"Am I screwing up my child’s future by not being able to give them everything they want?"

It's easy to feel inadequate when you can't provide the latest gadgets or experiences their friends might have.

"I’m not good enough for my kids. They need a father figure."

This thought can creep in during parent-teacher conferences, sports events, or family gatherings where traditional family structures are more visible.


"Will I ever find someone who understands and accepts my situation?"

This in itself has a negative connotation. Dating as a single mom can feel like an impossible challenge, which leads to fears of perpetual loneliness.

"I feel so isolated and alone. Nobody knows what I'm going through not even my closest friends."

Your social circle often changes when you become a single parent, causing you to feel isolated and lonely.

Comparison with Others

"Why can't be as organized/successful/happy/fit as other moms?

Social media can be a culprit in presenting polished versions of the lives of other moms, making us feel less of everything.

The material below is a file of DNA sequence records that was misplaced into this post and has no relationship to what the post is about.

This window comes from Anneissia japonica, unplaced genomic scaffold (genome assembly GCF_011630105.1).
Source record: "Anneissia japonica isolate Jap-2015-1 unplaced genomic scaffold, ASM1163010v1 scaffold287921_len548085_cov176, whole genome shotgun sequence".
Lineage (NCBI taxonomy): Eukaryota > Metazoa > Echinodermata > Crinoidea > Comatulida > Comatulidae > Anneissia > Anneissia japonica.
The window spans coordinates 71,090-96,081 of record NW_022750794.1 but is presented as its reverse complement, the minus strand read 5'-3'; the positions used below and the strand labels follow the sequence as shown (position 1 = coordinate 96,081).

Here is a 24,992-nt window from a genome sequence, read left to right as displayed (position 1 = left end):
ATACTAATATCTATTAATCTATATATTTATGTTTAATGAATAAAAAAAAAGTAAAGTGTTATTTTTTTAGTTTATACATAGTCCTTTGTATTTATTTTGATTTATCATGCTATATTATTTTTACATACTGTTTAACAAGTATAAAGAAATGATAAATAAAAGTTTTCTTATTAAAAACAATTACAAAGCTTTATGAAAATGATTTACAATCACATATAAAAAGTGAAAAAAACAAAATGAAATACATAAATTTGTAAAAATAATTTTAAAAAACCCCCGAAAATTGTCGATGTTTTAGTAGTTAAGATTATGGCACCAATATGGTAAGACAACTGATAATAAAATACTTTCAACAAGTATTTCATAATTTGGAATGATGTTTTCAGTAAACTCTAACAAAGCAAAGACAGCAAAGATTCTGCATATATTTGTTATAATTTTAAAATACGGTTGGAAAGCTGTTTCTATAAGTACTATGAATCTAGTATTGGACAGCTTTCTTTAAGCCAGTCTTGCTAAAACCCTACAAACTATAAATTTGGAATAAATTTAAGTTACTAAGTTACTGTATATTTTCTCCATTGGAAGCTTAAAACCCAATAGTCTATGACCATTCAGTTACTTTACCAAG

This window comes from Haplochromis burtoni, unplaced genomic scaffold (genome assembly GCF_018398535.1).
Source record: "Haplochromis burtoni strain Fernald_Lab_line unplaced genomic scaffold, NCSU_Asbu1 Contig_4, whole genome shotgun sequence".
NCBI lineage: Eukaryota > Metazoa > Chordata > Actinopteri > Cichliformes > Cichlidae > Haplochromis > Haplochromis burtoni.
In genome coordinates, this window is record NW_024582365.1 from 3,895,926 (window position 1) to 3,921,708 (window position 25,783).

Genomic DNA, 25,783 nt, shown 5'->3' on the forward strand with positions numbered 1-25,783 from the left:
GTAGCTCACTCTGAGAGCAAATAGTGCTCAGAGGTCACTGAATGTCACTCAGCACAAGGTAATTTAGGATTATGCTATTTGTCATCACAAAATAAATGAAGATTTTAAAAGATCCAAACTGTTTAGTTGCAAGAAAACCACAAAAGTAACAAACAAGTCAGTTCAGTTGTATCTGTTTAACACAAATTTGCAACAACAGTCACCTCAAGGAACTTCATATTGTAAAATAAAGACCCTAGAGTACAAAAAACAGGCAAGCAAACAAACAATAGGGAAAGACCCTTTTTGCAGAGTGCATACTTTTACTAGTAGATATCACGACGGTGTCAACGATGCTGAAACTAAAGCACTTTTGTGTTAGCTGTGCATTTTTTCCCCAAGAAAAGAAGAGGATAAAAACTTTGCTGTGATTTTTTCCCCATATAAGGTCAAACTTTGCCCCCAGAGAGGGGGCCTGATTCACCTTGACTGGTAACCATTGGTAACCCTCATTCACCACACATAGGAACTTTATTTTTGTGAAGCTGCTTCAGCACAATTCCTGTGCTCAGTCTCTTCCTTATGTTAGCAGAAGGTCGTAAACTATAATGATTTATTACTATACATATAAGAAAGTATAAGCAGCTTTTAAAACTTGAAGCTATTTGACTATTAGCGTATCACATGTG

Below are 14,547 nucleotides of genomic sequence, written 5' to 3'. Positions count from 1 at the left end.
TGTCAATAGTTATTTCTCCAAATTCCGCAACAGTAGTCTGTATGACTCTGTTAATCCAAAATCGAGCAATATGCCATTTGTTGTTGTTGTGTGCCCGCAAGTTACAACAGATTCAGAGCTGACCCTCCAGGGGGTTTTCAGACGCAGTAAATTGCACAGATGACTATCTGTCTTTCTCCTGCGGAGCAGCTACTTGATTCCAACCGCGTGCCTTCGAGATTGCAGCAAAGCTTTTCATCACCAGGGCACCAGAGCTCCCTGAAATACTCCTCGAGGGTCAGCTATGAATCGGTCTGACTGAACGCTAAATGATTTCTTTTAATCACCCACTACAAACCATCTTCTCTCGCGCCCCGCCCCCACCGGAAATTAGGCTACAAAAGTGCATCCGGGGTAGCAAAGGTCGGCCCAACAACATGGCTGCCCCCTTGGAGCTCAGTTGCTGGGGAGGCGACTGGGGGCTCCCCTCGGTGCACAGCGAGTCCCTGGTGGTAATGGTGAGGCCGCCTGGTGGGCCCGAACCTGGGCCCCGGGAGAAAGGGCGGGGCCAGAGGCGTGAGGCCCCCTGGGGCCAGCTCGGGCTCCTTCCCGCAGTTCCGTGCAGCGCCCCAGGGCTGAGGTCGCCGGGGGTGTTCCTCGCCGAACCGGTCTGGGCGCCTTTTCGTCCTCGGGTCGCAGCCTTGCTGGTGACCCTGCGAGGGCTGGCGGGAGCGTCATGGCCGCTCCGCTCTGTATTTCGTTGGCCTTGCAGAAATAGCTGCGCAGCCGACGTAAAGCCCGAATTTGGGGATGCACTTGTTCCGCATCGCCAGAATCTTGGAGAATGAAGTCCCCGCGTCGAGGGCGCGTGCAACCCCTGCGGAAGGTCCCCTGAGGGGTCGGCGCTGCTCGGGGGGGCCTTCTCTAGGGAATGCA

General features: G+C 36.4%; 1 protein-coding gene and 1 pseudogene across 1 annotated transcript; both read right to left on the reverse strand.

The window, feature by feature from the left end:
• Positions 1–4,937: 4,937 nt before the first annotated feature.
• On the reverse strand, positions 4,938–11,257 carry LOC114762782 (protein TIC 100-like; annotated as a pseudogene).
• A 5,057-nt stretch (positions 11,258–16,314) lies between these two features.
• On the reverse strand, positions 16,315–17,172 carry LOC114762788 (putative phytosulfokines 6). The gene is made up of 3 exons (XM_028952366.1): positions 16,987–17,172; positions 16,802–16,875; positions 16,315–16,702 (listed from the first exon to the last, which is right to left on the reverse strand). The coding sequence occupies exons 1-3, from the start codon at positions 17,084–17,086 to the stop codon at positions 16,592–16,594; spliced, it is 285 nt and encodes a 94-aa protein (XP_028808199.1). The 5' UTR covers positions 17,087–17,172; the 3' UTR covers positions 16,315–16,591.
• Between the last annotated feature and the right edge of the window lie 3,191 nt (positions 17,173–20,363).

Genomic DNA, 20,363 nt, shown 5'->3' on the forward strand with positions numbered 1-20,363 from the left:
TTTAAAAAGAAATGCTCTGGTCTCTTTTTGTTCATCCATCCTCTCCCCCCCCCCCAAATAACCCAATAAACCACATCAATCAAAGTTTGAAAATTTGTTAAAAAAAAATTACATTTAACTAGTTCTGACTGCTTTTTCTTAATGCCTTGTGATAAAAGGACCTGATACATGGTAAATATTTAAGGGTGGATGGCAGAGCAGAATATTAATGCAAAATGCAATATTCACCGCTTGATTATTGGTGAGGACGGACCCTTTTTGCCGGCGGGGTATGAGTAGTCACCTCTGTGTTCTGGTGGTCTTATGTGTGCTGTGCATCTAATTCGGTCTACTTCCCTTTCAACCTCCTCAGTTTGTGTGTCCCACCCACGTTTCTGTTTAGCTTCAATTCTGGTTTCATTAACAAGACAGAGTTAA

"Other single moms seem to handle things so much better than I do. What am I doing wrong?"

Comparing yourself with other moms can rob you of your self-esteem while increasing your self-doubt.

Financial Worries

"I'll never be able to provide for my kids like a two-parent household can."

This thought often consumes us when we're struggling to make ends meet, especially during unexpected expenses, holidays, and special occasions.

"What if I lose my job?" How will I support my family?"

The uncertainty of being the sole breadwinner can be daunting and will lead to constant anxiety.

Physical and Mental Exhaustion

"I'm so tired all the time. I must be doing something wrong. Why can't I cope?"